The Postmodernism Generator

The Postmodernism Generator
apokrisis
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Posted Mar 8, 2013 - 5:44 PM:

Landru Guide Us wrote:

Already have. "Truth" has no unitary meaning. It is determined by context.


Yeah, which is kind of why a definition based on invariance works. rolling eyes Have you even read Nozick on this?

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Posted Mar 8, 2013 - 7:16 PM:

apokrisis wrote:


Yeah, which is kind of why a definition based on invariance works. rolling eyes Have you even read Nozick on this?



Is there an article that you would recommend reading on this (preferably free)?
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Posted Mar 8, 2013 - 8:04 PM:

John Creighton wrote:


Is there an article that you would recommend reading on this (preferably free)?


The papers are paywalled as far as I can see. The book should be available through a decent library.
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Posted Mar 8, 2013 - 8:24 PM:

Invariances: The Structure of the Objective World free here.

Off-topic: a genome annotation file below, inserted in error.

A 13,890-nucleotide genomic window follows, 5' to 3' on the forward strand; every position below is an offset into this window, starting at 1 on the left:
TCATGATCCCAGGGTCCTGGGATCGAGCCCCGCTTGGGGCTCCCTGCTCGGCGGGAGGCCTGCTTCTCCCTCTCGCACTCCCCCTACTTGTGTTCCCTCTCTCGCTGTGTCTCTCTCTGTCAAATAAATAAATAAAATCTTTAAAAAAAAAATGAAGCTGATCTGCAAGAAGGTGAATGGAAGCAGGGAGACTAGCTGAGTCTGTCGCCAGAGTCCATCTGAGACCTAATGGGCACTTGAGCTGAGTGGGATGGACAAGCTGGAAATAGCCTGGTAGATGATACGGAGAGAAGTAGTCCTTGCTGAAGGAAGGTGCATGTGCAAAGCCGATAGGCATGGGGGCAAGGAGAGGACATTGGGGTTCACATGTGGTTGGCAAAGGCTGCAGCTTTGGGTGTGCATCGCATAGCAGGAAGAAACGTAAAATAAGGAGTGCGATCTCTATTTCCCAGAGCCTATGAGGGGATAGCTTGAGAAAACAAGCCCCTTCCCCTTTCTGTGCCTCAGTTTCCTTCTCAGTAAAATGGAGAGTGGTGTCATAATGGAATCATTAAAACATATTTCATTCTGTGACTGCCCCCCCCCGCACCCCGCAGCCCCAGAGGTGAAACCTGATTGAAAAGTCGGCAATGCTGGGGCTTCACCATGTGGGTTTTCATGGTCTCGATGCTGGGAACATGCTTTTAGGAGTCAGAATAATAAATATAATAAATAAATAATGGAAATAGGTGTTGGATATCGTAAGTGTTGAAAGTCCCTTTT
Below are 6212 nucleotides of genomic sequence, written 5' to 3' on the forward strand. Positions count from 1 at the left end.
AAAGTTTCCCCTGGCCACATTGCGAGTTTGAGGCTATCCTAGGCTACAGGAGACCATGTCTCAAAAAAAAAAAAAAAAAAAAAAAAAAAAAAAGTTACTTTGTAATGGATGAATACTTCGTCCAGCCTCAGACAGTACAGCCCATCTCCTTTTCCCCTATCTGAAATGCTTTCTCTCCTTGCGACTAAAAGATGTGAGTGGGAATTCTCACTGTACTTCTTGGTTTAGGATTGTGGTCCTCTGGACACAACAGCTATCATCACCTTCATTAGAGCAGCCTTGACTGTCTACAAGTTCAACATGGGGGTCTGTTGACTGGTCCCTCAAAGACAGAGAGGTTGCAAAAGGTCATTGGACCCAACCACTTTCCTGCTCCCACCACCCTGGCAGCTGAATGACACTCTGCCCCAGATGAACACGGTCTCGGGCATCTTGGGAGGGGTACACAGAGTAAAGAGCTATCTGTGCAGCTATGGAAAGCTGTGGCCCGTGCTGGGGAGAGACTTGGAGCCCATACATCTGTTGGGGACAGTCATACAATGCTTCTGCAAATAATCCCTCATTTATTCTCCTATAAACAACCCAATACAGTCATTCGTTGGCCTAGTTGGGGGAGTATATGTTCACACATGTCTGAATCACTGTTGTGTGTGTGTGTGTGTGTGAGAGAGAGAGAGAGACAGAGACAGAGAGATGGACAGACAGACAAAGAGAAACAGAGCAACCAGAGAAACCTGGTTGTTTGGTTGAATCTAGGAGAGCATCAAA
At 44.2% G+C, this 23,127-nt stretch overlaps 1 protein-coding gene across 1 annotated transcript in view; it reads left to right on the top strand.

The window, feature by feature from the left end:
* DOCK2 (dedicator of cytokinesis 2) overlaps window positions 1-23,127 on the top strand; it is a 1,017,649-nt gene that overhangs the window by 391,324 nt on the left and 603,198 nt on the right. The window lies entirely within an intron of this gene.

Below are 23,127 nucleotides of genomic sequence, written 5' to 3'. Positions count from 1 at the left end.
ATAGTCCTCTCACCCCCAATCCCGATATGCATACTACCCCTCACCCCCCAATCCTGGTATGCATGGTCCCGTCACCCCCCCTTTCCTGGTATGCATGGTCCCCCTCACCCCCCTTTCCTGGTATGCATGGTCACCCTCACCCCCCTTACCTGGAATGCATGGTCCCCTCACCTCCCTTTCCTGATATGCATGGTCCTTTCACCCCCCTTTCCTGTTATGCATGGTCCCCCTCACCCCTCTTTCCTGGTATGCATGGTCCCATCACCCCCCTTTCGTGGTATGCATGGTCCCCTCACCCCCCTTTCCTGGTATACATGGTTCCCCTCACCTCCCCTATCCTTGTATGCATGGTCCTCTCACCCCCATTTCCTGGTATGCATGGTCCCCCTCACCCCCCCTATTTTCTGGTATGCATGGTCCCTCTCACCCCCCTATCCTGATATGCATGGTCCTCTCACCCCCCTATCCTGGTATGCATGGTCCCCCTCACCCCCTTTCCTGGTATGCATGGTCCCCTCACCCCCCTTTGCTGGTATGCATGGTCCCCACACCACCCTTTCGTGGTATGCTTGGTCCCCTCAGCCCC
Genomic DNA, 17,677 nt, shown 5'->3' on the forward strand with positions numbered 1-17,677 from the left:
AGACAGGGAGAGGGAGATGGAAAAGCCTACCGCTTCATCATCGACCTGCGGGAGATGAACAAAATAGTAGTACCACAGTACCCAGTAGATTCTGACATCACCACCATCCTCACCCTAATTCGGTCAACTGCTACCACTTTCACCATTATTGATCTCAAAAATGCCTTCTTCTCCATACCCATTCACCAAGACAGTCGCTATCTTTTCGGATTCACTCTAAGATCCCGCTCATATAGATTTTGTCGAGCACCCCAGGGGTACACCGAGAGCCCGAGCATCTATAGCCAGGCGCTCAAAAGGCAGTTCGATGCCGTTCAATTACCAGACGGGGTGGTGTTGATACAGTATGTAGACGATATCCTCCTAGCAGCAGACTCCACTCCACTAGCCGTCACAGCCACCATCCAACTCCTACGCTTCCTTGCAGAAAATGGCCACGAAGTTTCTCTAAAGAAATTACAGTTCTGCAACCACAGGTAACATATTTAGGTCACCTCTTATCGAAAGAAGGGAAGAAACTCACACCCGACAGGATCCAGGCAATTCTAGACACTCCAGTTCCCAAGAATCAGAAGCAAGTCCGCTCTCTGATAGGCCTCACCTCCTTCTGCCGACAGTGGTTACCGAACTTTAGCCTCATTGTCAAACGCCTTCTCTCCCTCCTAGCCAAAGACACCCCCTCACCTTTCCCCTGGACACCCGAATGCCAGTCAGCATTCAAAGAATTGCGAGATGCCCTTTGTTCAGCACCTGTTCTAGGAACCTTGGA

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Posted Mar 8, 2013 - 9:37 PM:

Landru Guide Us wrote:

That's one definition of metaphysics. There are others. Again, you are engaging in the hyperreductionism that always blights scientism. Complexity is the enemy of scientism.


I can see that you are only speaking here for your own personal prejudices and shouldn't be taken as a spokesperson for continental philosophy.

Take a single example of a central philosopho-scientific truth to emerge in the last century - Noether's theorem - http://en.wikipedia.org/wiki/Noether's_theorem

It is a necessary truth of reality that for every symmetry/invariance that satisfies the formal constraint of a Lie group, there is a material quantity that is conserved. The laws of physics have this direct deductive basis.

Now you can bleat about scientism and relativism and contextualism all you like. But there is just no other way to view this fact about reality. For things to be different is mathematically impossible.

However you've probably never heard of Noether's theorem? It might cause your cosy little worldview to implode?






Edited by baden511 on Mar 9, 2013 - 7:58 PM. Reason: flaming
John Creighton
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Posted Mar 9, 2013 - 2:22 AM:

apokrisis wrote:

Now you can bleat about scientism and relativism and contextualism all you like. But there is just no other way to view this fact about reality. For things to be different is mathematically impossible.

However you've probably never heard of Noether's theorem? It might cause your cosy little worldview to implode?